"When they're no longer surprised or astonished or engaged by what you say, the ball game is over. If they find it repulsive, or outlandish, or disgusting, that's all right, or if they love it, that's all right, but if they just shrug it off, it's time to retire." -- Terry Southern A Grand Guy. He was the hipster's hipster, the perfect icon of cool. A small-town Texan who disdained his "good ol' boy" roots, he bopped with the Beats, hobnobbed with Sartre and Camus, and called William Faulkner friend. He was considered one of the most creative and original players in the Paris Review Quality Lit Game, yet his greatest literary success was a semi pornographic pulp novel. For decades, the crowd he ran with was composed of the most famous creative artists of the day. He wrote Dr. Strangelove with Stanley Kubrick, Easy Rider with Peter Fonda and Dennis Hopper, and worked on Saturday Night Live with a younger, louder breed of sacred cow torpedoers. He's a face in the crowd on the cover of Sgt. Pepper's Lonely Hearts Club Band (the guy in the sunglasses). Wherever the cultural action was, he was there, the life of every party -- Paris in the '50s, London in the swinging '60s, Greenwich Village, and Big Bad Hollywood. Brilliant, dynamic, irrepressible, he enjoyed remarkable success and then squandered it with almost superhuman excess. There was, and ever will be, only one Terry Southern. In a biography as vibrant and colorful as the life it celebrates, Lee Hill masterfully explores the high and low times of the unique, incomparable Terry Southern, one of the most genuine talents of this or any other age. Illuminating, exhilarating, and sobering, it is an intimate portrait of an unequaled satirist and satyrist whose appetite for life was enormous -- and whose aim was sure and true as he took shots at consumerism, America's repressive political culture, upper-class amorality, and middle-class banality. But more than simply the story of one man, here is a wide-screen, Technicolor view of a century in the throes of profound cultural change -- from the first chilly blasts of the Cold War and McCarthyism to the Vietnam era and the Reagan years; from Miles and Kerouac to the Beatles, the Stones, and beyond. And always at the center of the whirlwind was Terry Southern -- outrageous, unpredictable, charming, erudite, and eternally cool; a brazen innovator and unappreciated genius; and most of all, A Grand Guy.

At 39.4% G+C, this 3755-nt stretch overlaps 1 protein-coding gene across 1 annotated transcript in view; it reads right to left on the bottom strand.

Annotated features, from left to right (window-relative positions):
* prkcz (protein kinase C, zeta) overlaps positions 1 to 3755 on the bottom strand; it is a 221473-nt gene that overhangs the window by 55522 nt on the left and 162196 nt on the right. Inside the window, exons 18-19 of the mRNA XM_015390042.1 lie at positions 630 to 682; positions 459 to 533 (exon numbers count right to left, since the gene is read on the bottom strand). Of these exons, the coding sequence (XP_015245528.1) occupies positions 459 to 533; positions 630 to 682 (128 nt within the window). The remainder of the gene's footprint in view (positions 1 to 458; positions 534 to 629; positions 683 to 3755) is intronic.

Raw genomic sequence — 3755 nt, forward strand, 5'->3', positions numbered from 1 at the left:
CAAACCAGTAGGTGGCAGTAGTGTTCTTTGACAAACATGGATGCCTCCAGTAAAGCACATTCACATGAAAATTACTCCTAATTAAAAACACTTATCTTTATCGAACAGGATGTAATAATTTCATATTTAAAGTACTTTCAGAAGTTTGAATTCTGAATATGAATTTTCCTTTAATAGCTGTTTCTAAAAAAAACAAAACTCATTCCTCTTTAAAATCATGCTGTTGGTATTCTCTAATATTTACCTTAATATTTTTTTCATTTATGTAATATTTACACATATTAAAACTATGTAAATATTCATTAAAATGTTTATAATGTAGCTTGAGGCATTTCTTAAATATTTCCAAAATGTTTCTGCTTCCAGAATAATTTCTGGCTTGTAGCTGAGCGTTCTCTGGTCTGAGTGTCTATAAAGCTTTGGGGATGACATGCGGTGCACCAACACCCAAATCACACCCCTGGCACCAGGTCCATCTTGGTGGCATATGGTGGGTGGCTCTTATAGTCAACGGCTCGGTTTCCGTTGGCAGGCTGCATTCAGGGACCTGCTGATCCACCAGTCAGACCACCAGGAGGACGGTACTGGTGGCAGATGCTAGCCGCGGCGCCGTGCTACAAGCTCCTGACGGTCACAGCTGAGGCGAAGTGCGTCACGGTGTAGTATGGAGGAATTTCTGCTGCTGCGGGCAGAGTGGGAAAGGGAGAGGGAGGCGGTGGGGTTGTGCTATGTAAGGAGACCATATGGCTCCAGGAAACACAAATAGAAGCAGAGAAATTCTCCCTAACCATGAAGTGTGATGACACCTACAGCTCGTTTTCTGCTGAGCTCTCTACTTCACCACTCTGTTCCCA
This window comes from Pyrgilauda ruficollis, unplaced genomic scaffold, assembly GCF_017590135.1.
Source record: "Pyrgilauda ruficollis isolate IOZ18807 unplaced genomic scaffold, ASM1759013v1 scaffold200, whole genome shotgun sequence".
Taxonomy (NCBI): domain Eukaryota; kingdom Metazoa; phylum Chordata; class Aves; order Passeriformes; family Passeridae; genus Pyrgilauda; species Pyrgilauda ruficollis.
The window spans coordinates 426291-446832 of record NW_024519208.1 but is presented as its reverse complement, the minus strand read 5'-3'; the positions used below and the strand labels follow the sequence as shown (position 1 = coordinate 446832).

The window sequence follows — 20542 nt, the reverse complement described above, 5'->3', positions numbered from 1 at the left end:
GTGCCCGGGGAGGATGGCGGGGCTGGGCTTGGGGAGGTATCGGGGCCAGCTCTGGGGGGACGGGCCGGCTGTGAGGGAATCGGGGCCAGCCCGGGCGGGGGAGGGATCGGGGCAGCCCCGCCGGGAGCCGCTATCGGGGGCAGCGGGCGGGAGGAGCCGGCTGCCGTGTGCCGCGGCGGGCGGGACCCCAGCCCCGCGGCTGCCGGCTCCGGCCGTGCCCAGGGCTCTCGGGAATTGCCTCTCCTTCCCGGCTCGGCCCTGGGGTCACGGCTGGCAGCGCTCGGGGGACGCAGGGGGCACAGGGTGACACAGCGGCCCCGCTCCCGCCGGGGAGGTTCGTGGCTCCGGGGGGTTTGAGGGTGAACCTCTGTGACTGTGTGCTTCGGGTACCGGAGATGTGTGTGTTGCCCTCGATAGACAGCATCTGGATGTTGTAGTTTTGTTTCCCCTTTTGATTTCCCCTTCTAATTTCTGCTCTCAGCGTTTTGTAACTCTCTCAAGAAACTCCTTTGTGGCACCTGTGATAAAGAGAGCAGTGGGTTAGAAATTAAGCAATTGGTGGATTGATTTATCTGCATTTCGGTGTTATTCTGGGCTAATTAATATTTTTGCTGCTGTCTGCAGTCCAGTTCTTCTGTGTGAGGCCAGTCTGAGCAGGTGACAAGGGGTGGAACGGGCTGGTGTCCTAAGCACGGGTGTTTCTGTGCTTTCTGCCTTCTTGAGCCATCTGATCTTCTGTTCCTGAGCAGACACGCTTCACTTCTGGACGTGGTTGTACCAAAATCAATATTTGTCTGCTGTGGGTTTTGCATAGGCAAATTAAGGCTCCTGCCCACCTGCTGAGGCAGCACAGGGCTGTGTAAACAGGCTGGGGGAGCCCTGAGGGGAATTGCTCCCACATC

Harlan's a popular kid and Manny's a geek. But something strange is happening to both of them. Harlan is slowly losing his grip because he's plagued by panic attacks he can't control. And Manny has started having nerve-racking nightmares that leave him exhausted and terrified. In this complex and original novel, popular author Brent Hartinger takes us on an intense psychological journey as Harlan and Manny struggle with a fear they can't name. It's a journey that eventually leads downtown, where a secret lies at the intersection of Grand and Humble.
Rudy Giuliani emerged from the smoke of 9/11 as the unquestioned hero of the day: America's Mayor, the father figure we could all rely on to be tough, to be wise, to do the right thing. In that uncertain time, it was a comfort to know that he was on the scene and in control, making the best of a dire situation. But was he really? Grand Illusion is the definitive report on Rudy Giuliani's role in 9/11--the true story of what happened that day and the first clear-eyed evaluation of Giuliani's role before, during, and after the disaster. While the pictures of a soot-covered Giuliani making his way through the streets became very much a part of his personal mythology, they were also a symbol of one of his greatest failures. The mayor's performance, though marked by personal courage and grace under fire, followed two terms in office pursuing an utterly wrongheaded approach to the city's security against terrorism. Turning the mythology on its head, Grand Illusion reveals how Giuliani has revised his own history, casting himself as prescient terror hawk when in fact he ran his administration as if terrorist threats simply did not exist, too distracted by pet projects and turf wars to attend to vital precautions. Authors Wayne Barrett and Dan Collins also provide the first authoritative view of the aftermath of the 9/11 attacks, recounting the triumphs and missteps of the city's efforts to heal itself. With surprising new reporting about the victims, the villains, and the heroes, this is an eye-opening reassessment of one of the pivotal events—and politicians--of our time.
This new edition presents 'The Grand Inquisitor' together with the preceding chapter, 'Rebellion', and the extended reply offered by Dostoevsky in the following sections, entitles 'The Russian Monk'. By showing how Dostoevsky frames the Grand Inquisitor story in the wider context of the novel, this edition captures the subtlety and power of Dostoevsky's critique of modernity as well as his alternative vision of human fulfillment.